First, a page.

A co-worker of mine was watching a skating performance over my shoulder on YouTube on this slow Wednesday afternoon and she commented on how awesome a particular element was and I exclaimed, "Oh that's an iconic American skating move." I then began to prattle on about other iconic moves...at which point I'm sure I lost her as she started talking about work again but I figured I'd share my thoughts with all of you!
Jenni Meno and Todd Sand always put an amazing lift near the end of their programs that was always mesmerizing. It was a gorgeous stag lift that had this impressive drop-out at the end. The crowd always gasped a little when they did it but Todd never ever dropped her (whew!). Lots of teams after them have performed the element but it never seems to look as great as when Jenni and Todd did it. At one point the ISU considered making the move illegal...but thankfully that never happened.
Dick Button is an icon in the sport of figure skating, American or otherwise, but his invention of the flying camel spin or "Button Camel" is certainly one of the American iconic figure skating moves. Dick Button was quite the skating pioneer, being the first to land a a double axel and a triple jump (a loop) in competition. Quite the over-achiever!
Brian Boitano's "Tano" lutz is a classic. The lutz is already super-hard because it takes off and outside edge but Brian Boitano upped the ante when he decided to throw one arm above his head as he performed the jump. I think what made this move so impressive was the crispness and the tightness of his arm during the jump. Like any iconic move, lots of skaters have copied it, but often their arm looks floppy above their head. Brian's arm was always very strong above his head making it look so much cleaner. One of the more interesting reinventions of the iconic move comes from Adam Rippon who performs a lutz with both hands over his head. We'll see if his jump becomes as famous. Brian is also made the death drop iconic by making it bigger than anyone had ever before.
A spread eagle is such a basic move but no other American skater gave it such effect as Paul Wylie. While many skaters perform a spread eagle, Paul makes the move iconic. Paul has always been known as an artistic skater but he takes it to a whole different level when he enters into a spread eagle. It isn't even about how long or short the spiral it is, it's simply the power he performs the move with. He just explodes into it and hits this amazing position. Speed I think is the factor that makes the move work. Paul Wylie was always a skater with tremendous speed. At the 1992 Olympics during the free skate he hit his spread eagle with such amazing power it was a joy to watch. Brian Boitano also had an iconic spread eagle but he can't have all the credit. ;-)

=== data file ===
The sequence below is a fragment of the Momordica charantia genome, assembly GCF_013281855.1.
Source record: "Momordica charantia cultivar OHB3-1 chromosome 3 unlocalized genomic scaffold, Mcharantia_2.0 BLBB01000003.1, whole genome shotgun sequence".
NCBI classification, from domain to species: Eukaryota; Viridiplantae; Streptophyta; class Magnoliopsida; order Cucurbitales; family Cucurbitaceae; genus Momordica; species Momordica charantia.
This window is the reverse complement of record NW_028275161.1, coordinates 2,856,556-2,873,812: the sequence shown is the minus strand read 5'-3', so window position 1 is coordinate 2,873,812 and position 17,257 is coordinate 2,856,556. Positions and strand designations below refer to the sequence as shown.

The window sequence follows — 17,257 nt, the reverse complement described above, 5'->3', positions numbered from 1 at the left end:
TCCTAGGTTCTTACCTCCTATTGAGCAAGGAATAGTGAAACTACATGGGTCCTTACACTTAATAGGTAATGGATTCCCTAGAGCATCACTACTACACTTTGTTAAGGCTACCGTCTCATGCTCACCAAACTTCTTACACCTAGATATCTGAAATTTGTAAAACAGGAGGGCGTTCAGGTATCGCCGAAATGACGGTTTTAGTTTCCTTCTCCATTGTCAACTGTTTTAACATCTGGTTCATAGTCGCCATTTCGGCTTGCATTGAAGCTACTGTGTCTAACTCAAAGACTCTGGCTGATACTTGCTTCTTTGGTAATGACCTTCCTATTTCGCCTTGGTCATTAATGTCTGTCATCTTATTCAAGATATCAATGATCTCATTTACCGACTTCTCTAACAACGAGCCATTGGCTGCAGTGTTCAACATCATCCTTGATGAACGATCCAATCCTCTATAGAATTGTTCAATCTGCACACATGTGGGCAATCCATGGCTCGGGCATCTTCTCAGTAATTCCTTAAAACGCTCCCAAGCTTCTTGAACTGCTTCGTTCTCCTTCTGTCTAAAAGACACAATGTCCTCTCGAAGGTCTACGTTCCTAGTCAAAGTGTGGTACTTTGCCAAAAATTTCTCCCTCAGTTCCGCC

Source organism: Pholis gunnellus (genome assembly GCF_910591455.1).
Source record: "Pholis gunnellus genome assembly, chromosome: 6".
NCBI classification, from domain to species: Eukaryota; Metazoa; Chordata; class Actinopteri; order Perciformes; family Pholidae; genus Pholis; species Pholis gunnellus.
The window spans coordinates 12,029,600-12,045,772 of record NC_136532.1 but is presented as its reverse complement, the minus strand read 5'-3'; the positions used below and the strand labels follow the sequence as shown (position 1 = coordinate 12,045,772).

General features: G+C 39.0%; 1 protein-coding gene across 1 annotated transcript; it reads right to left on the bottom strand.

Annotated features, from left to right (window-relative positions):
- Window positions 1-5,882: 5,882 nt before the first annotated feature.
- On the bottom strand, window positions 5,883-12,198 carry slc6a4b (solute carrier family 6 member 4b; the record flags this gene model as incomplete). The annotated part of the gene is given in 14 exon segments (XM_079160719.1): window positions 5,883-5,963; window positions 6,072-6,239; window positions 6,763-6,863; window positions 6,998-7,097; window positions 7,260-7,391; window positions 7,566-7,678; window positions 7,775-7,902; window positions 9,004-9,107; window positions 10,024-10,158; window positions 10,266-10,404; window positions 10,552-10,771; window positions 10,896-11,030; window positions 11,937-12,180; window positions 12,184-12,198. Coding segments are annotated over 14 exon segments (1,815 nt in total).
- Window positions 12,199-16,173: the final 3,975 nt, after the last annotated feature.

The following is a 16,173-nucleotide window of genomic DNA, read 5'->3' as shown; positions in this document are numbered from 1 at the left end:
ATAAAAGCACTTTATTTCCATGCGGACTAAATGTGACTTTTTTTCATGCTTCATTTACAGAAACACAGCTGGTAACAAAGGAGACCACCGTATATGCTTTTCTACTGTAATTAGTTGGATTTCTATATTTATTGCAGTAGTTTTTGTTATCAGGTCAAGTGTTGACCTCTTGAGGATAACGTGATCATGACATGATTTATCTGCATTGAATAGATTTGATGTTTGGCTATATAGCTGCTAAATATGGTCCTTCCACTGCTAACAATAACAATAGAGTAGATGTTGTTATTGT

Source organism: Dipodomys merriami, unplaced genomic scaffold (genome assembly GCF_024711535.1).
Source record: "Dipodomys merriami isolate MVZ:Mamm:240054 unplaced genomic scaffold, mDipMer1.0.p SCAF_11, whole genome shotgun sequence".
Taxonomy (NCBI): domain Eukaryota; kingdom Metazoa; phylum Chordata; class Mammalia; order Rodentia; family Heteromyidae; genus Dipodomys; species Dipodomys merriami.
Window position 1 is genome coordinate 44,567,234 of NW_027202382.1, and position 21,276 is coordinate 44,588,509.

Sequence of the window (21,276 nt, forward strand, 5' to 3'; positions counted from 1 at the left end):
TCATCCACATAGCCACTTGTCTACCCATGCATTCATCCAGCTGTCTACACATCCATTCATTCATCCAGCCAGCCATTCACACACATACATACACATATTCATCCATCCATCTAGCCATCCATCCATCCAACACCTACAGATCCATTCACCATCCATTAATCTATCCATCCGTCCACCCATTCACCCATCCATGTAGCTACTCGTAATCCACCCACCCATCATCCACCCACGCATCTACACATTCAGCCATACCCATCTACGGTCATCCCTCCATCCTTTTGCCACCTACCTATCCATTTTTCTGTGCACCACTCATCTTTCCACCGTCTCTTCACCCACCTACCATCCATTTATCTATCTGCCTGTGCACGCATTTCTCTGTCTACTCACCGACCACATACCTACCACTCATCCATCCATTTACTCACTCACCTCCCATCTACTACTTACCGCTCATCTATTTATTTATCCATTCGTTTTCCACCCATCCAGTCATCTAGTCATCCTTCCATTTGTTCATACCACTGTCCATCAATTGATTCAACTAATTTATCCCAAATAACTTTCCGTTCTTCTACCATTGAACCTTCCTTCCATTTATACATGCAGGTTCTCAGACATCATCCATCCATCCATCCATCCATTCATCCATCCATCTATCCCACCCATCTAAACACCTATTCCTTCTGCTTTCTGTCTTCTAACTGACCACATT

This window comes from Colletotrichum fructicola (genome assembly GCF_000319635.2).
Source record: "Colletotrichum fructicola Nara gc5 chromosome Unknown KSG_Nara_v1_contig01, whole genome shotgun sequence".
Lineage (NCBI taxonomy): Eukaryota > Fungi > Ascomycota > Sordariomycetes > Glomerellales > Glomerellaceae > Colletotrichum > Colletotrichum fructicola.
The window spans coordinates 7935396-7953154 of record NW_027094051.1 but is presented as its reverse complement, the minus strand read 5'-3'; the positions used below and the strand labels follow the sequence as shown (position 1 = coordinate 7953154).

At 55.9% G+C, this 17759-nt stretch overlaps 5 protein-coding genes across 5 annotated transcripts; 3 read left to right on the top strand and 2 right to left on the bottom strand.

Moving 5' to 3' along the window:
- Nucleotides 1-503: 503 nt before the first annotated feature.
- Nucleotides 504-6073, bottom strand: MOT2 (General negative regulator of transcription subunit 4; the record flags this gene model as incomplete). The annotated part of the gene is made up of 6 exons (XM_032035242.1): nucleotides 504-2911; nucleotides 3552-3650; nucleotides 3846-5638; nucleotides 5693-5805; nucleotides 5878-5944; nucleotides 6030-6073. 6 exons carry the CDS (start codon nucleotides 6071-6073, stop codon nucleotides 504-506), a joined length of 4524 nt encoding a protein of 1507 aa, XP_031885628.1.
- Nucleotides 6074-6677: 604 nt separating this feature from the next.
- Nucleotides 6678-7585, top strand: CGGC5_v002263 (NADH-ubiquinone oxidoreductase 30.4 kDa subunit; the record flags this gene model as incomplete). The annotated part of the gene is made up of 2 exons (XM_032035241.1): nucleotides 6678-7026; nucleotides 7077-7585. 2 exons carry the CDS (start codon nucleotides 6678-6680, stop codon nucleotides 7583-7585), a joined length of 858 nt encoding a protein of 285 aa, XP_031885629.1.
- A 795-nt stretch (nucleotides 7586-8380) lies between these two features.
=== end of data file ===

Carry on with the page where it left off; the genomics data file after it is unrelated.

Not really a move but an iconic part of her performance any is of course the Dorothy Hamill "Wedge" haircut. That hair is an icon all by itself. Every little girl wanted to have the wedge just like Dorothy. She became a fashion icon with that hair and a media hit following the 1976 Olympics. To her credit she does have an actual iconic move, the "Hamill Camel" where she moved immediately from a camel spin into a sit spin. Dorothy has managed to keep her hair current over the years but it always seems to somehow maintain some of that "wedginess" that was so popular.
My favorite iconic move of them all is the Michelle Kwan forward spiral. It isn't that Michelle had the best stretch of any skater in her spiral...she didn't. It was more just how it moved across the ice, had the great change of edge, and simply embraced you with it's openness and honesty (yes...a skating move can be 'honest'). I think the first time she did it with impact was her 1998 Olympic Season short program to Rachmaninoff (which I believe remains one of the greatest choreographed short programs...ever!). At the 1998 U.S. Nationals, she was at the end of a ridiculously amazing performance and she flew into that spiral and the crowd went nuts. That's the moment it became iconic. It made several more appearances in subsequent programs of hers and was a crowd hit every time.
Have I missed any?